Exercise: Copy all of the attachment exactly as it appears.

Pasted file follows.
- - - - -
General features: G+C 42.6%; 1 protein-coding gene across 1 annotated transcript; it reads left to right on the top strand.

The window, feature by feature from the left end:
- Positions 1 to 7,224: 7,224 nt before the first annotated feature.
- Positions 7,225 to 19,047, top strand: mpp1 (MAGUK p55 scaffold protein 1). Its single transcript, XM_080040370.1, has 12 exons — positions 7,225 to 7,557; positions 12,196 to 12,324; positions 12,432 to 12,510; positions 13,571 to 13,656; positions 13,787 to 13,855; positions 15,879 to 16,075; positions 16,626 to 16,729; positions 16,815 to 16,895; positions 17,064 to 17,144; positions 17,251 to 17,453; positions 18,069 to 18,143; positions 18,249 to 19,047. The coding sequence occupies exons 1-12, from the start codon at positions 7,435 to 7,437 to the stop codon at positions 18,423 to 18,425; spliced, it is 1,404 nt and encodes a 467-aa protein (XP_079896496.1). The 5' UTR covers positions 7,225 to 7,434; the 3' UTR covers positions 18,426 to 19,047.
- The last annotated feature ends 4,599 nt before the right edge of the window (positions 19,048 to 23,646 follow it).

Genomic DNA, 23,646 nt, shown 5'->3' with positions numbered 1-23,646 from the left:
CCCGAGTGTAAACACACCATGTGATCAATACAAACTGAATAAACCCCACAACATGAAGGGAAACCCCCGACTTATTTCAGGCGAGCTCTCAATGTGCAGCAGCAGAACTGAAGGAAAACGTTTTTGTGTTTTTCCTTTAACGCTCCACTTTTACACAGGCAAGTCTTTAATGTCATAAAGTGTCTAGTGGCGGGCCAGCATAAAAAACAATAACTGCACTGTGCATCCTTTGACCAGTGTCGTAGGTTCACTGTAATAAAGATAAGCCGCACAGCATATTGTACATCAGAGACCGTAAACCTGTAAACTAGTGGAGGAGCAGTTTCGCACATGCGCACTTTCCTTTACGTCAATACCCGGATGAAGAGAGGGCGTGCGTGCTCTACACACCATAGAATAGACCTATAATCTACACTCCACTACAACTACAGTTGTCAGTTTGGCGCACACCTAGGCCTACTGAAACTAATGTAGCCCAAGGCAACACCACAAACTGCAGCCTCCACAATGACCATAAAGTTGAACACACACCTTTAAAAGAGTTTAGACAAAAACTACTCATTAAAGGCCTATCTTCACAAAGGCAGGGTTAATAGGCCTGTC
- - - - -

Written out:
General features: G+C 42.6%; 1 protein-coding gene across 1 annotated transcript; it reads left to right on the top strand.

The window, feature by feature from the left end:
- Positions 1 to 7,224: 7,224 nt before the first annotated feature.
- Positions 7,225 to 19,047, top strand: mpp1 (MAGUK p55 scaffold protein 1). Its single transcript, XM_080040370.1, has 12 exons — positions 7,225 to 7,557; positions 12,196 to 12,324; positions 12,432 to 12,510; positions 13,571 to 13,656; positions 13,787 to 13,855; positions 15,879 to 16,075; positions 16,626 to 16,729; positions 16,815 to 16,895; positions 17,064 to 17,144; positions 17,251 to 17,453; positions 18,069 to 18,143; positions 18,249 to 19,047. The coding sequence occupies exons 1-12, from the start codon at positions 7,435 to 7,437 to the stop codon at positions 18,423 to 18,425; spliced, it is 1,404 nt and encodes a 467-aa protein (XP_079896496.1). The 5' UTR covers positions 7,225 to 7,434; the 3' UTR covers positions 18,426 to 19,047.
- The last annotated feature ends 4,599 nt before the right edge of the window (positions 19,048 to 23,646 follow it).

Genomic DNA, 23,646 nt, shown 5'->3' with positions numbered 1-23,646 from the left:
CCCGAGTGTAAACACACCATGTGATCAATACAAACTGAATAAACCCCACAACATGAAGGGAAACCCCCGACTTATTTCAGGCGAGCTCTCAATGTGCAGCAGCAGAACTGAAGGAAAACGTTTTTGTGTTTTTCCTTTAACGCTCCACTTTTACACAGGCAAGTCTTTAATGTCATAAAGTGTCTAGTGGCGGGCCAGCATAAAAAACAATAACTGCACTGTGCATCCTTTGACCAGTGTCGTAGGTTCACTGTAATAAAGATAAGCCGCACAGCATATTGTACATCAGAGACCGTAAACCTGTAAACTAGTGGAGGAGCAGTTTCGCACATGCGCACTTTCCTTTACGTCAATACCCGGATGAAGAGAGGGCGTGCGTGCTCTACACACCATAGAATAGACCTATAATCTACACTCCACTACAACTACAGTTGTCAGTTTGGCGCACACCTAGGCCTACTGAAACTAATGTAGCCCAAGGCAACACCACAAACTGCAGCCTCCACAATGACCATAAAGTTGAACACACACCTTTAAAAGAGTTTAGACAAAAACTACTCATTAAAGGCCTATCTTCACAAAGGCAGGGTTAATAGGCCTGTC